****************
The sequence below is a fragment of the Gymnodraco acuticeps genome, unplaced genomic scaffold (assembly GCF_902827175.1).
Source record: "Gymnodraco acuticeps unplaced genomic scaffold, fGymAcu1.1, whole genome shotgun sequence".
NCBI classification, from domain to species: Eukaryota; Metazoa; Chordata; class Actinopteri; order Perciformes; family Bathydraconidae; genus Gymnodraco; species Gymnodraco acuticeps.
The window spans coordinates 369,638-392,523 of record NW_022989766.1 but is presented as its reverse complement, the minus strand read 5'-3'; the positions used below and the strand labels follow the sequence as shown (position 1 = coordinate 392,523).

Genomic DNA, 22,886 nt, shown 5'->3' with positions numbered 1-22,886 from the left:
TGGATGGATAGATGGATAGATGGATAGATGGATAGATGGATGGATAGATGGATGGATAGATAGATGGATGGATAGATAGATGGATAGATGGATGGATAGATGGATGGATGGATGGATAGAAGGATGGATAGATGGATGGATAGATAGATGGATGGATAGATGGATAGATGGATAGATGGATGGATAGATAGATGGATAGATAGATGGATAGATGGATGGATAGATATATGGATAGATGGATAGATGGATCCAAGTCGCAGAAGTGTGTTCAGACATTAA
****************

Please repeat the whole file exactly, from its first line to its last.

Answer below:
The sequence below is a fragment of the Gymnodraco acuticeps genome, unplaced genomic scaffold (assembly GCF_902827175.1).
Source record: "Gymnodraco acuticeps unplaced genomic scaffold, fGymAcu1.1, whole genome shotgun sequence".
NCBI classification, from domain to species: Eukaryota; Metazoa; Chordata; class Actinopteri; order Perciformes; family Bathydraconidae; genus Gymnodraco; species Gymnodraco acuticeps.
The window spans coordinates 369,638-392,523 of record NW_022989766.1 but is presented as its reverse complement, the minus strand read 5'-3'; the positions used below and the strand labels follow the sequence as shown (position 1 = coordinate 392,523).

Genomic DNA, 22,886 nt, shown 5'->3' with positions numbered 1-22,886 from the left:
TGGATGGATAGATGGATAGATGGATAGATGGATAGATGGATGGATAGATGGATGGATAGATAGATGGATGGATAGATAGATGGATAGATGGATGGATAGATGGATGGATGGATGGATAGAAGGATGGATAGATGGATGGATAGATAGATGGATGGATAGATGGATAGATGGATAGATGGATGGATAGATAGATGGATAGATAGATGGATAGATGGATGGATAGATATATGGATAGATGGATAGATGGATCCAAGTCGCAGAAGTGTGTTCAGACATTAA